This shortcoming is primarily due to the fact that N leaches through the soil profile at very slow rates, often taking decades to reach the groundwater. Therefore, even if all agricultural N inputs were 100% ended in 2010, the N that had already been added in prior years would continue to accrue in groundwater in 20 years’ time. For this reason, regulation of agricultural N management alone is unlikely to fully address human health concerns in only 20 years, although it could improve the condition of groundwater over a longer time frame.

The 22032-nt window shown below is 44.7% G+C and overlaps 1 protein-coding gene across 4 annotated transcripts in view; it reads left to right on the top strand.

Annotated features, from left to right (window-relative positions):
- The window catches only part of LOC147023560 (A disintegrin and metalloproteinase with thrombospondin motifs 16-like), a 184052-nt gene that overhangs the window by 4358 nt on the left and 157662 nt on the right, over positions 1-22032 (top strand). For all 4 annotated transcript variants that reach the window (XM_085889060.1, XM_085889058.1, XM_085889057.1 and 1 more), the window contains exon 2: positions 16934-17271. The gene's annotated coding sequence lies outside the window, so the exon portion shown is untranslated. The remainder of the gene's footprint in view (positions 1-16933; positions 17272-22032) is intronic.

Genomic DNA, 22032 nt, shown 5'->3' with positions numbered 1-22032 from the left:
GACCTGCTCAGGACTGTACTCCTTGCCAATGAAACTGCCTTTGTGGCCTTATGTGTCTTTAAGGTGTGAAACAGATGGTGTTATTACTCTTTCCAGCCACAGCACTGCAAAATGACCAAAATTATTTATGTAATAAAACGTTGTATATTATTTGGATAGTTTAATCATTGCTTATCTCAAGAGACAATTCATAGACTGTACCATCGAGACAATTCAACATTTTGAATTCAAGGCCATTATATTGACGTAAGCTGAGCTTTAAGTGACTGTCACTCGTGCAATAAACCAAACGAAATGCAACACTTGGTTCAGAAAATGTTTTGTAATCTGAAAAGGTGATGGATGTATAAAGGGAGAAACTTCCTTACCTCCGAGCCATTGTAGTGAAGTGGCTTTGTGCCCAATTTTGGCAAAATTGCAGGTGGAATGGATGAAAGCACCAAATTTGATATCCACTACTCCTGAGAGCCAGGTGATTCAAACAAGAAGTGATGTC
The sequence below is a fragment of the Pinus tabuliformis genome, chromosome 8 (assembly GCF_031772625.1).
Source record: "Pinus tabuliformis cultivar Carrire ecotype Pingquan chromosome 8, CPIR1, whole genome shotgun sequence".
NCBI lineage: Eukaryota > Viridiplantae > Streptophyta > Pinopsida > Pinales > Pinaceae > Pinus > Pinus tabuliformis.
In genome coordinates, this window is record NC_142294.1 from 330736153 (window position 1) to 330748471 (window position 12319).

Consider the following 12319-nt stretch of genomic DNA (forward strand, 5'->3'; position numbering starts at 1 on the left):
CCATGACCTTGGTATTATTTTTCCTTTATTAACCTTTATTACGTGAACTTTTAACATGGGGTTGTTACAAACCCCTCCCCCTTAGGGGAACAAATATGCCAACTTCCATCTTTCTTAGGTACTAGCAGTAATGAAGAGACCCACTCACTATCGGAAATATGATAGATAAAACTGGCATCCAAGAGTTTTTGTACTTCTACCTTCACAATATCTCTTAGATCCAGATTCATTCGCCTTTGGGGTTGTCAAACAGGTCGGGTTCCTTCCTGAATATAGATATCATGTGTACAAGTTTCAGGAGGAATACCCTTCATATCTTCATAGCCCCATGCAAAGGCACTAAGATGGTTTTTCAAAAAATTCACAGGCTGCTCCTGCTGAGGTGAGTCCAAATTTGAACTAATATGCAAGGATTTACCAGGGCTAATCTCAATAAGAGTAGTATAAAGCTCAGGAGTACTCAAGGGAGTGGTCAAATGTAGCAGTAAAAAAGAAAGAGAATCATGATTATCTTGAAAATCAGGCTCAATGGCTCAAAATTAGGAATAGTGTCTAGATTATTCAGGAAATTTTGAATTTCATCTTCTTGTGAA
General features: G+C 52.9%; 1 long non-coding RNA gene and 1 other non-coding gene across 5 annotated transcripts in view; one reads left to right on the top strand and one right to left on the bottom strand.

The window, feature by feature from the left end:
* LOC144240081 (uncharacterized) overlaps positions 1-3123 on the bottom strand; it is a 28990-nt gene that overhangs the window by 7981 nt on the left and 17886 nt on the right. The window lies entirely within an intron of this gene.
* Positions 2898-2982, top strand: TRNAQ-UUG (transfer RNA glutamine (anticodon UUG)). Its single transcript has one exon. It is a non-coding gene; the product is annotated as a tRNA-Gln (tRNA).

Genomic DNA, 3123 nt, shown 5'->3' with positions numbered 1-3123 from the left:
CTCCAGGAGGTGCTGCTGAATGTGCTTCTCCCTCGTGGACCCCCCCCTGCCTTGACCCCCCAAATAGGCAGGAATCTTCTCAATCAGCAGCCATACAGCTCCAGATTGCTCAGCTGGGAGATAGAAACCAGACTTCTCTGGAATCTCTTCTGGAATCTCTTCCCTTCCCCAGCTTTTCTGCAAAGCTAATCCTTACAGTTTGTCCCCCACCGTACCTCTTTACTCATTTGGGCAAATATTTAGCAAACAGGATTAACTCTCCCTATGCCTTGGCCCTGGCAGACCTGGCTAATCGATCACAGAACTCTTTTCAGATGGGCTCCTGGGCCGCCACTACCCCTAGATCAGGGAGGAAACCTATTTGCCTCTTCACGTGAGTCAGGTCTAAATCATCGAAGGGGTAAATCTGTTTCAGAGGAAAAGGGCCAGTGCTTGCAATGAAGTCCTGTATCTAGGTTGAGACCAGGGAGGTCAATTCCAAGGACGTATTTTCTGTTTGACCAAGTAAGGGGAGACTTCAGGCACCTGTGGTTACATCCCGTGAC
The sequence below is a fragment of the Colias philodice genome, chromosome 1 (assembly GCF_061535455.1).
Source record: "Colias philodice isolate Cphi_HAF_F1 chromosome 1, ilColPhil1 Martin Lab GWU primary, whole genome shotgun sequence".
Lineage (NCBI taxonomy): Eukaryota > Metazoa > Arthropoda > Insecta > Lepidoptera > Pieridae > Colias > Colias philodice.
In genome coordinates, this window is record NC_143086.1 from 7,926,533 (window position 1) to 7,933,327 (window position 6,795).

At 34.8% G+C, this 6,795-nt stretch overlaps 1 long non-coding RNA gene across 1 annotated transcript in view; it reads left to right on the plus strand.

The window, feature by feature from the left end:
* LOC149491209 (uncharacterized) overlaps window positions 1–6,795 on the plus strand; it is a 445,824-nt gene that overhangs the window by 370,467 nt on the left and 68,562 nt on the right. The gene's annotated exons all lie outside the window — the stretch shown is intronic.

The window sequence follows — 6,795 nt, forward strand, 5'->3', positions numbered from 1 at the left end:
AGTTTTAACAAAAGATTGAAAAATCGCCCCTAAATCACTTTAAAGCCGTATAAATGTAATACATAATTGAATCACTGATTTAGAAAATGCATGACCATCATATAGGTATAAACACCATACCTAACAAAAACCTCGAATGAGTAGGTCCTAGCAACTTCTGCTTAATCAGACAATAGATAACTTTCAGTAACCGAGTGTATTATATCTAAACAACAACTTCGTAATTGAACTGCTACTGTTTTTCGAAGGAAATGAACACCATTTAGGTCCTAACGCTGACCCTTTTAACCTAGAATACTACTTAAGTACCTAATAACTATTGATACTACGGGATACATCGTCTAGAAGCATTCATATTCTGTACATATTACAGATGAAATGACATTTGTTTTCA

Responses: Technologies & Practices

  

stakeholder review 

Today, countless technologies and practices are available to optimize reactive nitrogen (N) use and change the way Californians interact with the nitrogen cascade.
Knowledge and tools to limit the introduction of new reactive N into the cascade; mitigate the exchange of Namong the bio-, hydro-, and atmospheres; and adapt to the increasingly N -rich environment are already widely available for agriculture, transportation, industry, water treatment, and waste processing. With current technology, we estimate that strategic actions could reduce the amount of reactive N in the environment significantly.

Limiting the introduction of new reactive N—through improving agricultural, industrial, and transportation N efficiency—is the most certain way to create win-win outcomes.